I learned a lot about septic tanks during a recent chat with Gary Flory, Department of Environmental Quality, supervisor for 14 Virginia counties, including our area.
Real pro. Nice fella. Poor guy….
I peppered him with questions. You see, my family had just paid two hundred and fifty dollars to have ours cleaned. It had been about six years since the last servicing. My wallet still felt the pain.
It had seemed steep to me, especially after the suction pros joked, "Looked pretty good down there. And no noxious fumes. You must be living right, bud!"
Did this mean the tank could go longer between bills?” The previous owner had never had the tank serviced. Some neighbors operate on the “No smell, no foul, no fee,” septic maintenance program.
So, had I flushed two fifty down the drain? No, no, my new friend, the DEQ guru, told me. You invested two fifty.
And to convince me of the value of my investment, the guru told me
And, most shocking of all for greens such as myself –the cumulatively destructive impact of septic tank waste being flushed downstream is incalculable. Septic system failure contributes significantly to the fact that 62 percent of this region’s rivers and streams are more contaminated than water quality standards allow.
-- dark tales of replacement systems that must meet new environmental standards, sometimes costing four times as much as twenty thousand dollars.
-- blood curdling accounts of contaminated well water both near the tank and on neighboring property.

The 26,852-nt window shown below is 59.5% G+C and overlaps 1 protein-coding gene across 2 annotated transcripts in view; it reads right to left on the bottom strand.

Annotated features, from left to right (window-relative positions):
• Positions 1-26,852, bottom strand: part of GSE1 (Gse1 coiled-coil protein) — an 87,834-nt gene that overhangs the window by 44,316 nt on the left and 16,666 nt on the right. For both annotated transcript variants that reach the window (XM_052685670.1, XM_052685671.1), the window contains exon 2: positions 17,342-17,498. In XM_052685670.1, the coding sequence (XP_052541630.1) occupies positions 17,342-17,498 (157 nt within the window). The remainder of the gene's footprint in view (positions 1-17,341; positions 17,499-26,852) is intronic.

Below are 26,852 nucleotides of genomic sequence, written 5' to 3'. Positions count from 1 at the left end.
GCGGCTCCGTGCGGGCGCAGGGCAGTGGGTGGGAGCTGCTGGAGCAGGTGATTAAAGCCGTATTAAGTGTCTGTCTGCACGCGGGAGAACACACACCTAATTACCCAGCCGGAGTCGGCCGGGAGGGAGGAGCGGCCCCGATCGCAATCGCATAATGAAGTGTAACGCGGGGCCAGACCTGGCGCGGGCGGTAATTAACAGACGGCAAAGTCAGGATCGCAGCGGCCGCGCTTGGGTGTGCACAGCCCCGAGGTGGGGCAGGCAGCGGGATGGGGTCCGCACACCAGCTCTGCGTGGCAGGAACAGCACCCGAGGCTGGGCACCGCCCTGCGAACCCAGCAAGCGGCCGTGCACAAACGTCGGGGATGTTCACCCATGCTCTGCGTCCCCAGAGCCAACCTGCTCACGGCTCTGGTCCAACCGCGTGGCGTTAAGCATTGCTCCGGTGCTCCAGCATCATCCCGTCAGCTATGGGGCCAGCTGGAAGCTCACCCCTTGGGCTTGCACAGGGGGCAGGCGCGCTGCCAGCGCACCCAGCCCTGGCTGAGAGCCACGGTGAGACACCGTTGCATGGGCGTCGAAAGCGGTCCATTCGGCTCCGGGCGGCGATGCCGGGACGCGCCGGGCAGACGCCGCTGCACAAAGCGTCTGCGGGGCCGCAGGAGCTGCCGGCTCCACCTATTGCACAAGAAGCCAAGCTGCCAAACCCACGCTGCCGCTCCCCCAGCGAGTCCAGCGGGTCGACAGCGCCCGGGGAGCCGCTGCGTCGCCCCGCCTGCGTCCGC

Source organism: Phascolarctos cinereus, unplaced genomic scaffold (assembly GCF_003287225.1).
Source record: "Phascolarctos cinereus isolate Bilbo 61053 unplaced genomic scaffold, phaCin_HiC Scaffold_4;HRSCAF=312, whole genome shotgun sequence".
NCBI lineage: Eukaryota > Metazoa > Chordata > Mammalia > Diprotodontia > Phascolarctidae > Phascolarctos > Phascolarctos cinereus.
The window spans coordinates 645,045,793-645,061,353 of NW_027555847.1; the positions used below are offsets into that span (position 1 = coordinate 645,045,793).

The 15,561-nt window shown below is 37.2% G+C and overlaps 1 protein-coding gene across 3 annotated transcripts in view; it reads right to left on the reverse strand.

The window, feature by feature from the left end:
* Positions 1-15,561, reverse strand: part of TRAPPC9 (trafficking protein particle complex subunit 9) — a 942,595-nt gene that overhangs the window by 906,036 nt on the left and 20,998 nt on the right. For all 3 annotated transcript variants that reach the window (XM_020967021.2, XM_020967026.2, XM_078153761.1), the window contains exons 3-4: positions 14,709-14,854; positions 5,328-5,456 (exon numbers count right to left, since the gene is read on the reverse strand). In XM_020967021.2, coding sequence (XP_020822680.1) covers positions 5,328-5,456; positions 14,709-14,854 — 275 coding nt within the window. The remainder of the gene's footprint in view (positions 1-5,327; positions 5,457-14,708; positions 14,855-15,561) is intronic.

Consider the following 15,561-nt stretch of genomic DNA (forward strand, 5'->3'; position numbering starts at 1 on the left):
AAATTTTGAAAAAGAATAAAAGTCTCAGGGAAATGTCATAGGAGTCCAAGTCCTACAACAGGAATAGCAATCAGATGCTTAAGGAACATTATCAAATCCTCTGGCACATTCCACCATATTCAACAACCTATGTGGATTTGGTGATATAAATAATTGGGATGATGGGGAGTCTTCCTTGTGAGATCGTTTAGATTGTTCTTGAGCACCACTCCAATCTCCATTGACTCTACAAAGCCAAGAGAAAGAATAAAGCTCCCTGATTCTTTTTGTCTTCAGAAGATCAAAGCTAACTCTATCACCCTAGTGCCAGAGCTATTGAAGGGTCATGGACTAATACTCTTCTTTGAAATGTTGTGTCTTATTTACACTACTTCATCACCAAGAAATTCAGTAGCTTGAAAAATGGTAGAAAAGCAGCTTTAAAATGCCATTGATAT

Not to mention augmenting the catastrophe that is the Chesapeake Bay.
My family lives on the Middle River in Augusta County. From a distance, the water around us looks pristine. Up close, you see slime covering the bottom. Don’t eat the fish. Don’t go swimming. It will take decades to clean. That’s a damn pity.
Many farmers in these parts have made a good faith start to improve practices that will clean our waters and save the bay. But we homeowners need to do a better job of taking care of our business, too. We can reduce storm water run off, use fertilizers sparingly, and get septic tanks emptied every five years.
The truth is that a dark force lurks beneath backyards throughout the Valley. Treated well, it is benign, even beneficial. If left unattended, these unassuming, often forgotten cement giants can foul our waterways and take massive bite out of a homeowners' bank accounts. Soil and water conservation districts have funds to help offset costs of pumping out the grit in tanks that clogs septic lines. County government can help homeowners make that connection with such funds.
-- Bruce Dorries is a member of Friends of the Middle River and teaches at Mary Baldwin College in Staunton.